Mike Patton has a very special habit of projectile vomiting new material almost every year with either a new band of his, or through an older project. Now, returning with ex-Slayer drummer Dave Lombardo once again, the two recruit Retox members Justin Pearson (The Locust) and Michael Crain for this huge doozy of a record. Together, they’re united as one of the most schizophrenic groups of the year – Dead Cross, who will be releasing their exhilarating debut studio LP at the beginning of August.

Probably the greatest thing about this new supergroup is the fact that all four members have a great load of experience in hardcore punk and a bit of noise that’s been inoculated into Dead Cross’s system. While it’s an extremely disconcerting piece from start to finish, Patton and the boys unleash a whole new world of quality in the shape of noise, thrash, punk and powerviolence all together.

To be honest, there’s no particular standout track throughout the entire run of this LP. Pretty much, any track is welcoming in its own disturbing and abrasive way. Opener Seizure and Desist will sit you down in a deranged and distressed manner, and from there, the whole album forces itself right down your throat.

You can hear Patton using a number of different vocal styles that help give this album an extra flair. In Idiopathic, he starts with scratchy baritone yelling before ascending to some falsetto screaming, with the mixing production taking effect to make his presence feel extra threatening. Grave Slave showcases more of Patton’s vocal techniques in very unexpectedly diverse ways that almost link up to his Mr Bungle days.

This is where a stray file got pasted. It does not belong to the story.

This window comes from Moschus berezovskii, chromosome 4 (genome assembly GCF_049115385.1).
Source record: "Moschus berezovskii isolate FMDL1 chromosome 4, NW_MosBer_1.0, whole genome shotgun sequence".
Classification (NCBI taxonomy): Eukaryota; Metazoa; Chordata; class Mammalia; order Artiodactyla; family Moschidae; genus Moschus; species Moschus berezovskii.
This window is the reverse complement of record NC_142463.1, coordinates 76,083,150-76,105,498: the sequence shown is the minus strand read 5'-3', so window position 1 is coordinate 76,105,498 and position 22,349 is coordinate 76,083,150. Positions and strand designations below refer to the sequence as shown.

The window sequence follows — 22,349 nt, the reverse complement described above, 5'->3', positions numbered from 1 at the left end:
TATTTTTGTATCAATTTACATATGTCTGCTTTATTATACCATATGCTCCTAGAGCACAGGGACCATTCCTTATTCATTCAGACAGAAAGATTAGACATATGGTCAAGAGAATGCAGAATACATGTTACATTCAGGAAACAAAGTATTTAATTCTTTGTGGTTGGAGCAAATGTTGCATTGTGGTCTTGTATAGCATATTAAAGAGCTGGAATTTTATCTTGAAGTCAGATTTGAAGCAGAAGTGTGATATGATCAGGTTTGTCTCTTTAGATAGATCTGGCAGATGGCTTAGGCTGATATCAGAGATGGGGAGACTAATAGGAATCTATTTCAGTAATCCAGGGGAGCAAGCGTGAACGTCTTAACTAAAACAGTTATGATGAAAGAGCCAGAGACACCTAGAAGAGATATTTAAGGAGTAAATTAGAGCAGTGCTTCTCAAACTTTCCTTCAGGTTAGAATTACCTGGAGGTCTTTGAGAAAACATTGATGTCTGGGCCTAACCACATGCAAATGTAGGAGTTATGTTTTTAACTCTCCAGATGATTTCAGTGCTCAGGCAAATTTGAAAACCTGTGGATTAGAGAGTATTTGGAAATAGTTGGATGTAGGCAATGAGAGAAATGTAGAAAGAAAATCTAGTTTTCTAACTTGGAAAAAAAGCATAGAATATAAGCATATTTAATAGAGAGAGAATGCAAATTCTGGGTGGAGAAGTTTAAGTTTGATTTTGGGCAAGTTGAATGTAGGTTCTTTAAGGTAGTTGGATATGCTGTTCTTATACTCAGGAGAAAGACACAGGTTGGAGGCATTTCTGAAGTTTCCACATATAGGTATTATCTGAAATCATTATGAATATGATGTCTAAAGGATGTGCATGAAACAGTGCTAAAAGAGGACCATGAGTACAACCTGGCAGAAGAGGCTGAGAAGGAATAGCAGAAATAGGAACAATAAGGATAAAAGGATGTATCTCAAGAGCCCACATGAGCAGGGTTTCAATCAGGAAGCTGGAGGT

The Slayer revisitation of Dave Lombardo blasts throughout most of Obedience School, with Pearson and Crain unleashing some thrashy and really unsettling riffs, along with Patton screaming a series of tongue-in-cheek lyrics like “With your pussy on the trigger, the end is growing nearer”. The Slayer approach also returns in sections of Shillelagh and Divine Faith. To be honest, I’ve missed this maniacally schizoid side of Patton for a while. The side of him that was featured on The Dillinger Escape Plan’s Irony is a Dead Scene EP or even during Moonchild where he would take his voice to the type of extremities no other vocalist could ever reach. There’s no way I could not commend Pearson and Crain for their work on the strings. While I’m more familiar with Pearson as a vocalist for his work in Retox, his job on a four-stringer is aggressive and powerful. And of course, hearing Dave Lombardo back at it on the drums, he puts in a sheer variety of his signature styles into play, from fast-paced to slower beats. He’s even able to make a beat sound so steady, but so chaotic at the same time. Dead Cross’s self-titled is essentially, a ferocious orgy of harsh, noise punk that’s impossible to put down. There’s not a dud track or moment throughout its course. Whether you’re familiar with any of the members’ previous works or not, this is one hell of an easy record to get into. To put it in a Patton fan’s perspective, it’s like Fantômas meets The Locust. I actually had to play Dead Cross over a few times, just to make sure that I was right about it being as good as I thought it was from the first listen. Happily safe to say that it’s easily one of the best albums that 2017 has graced us with.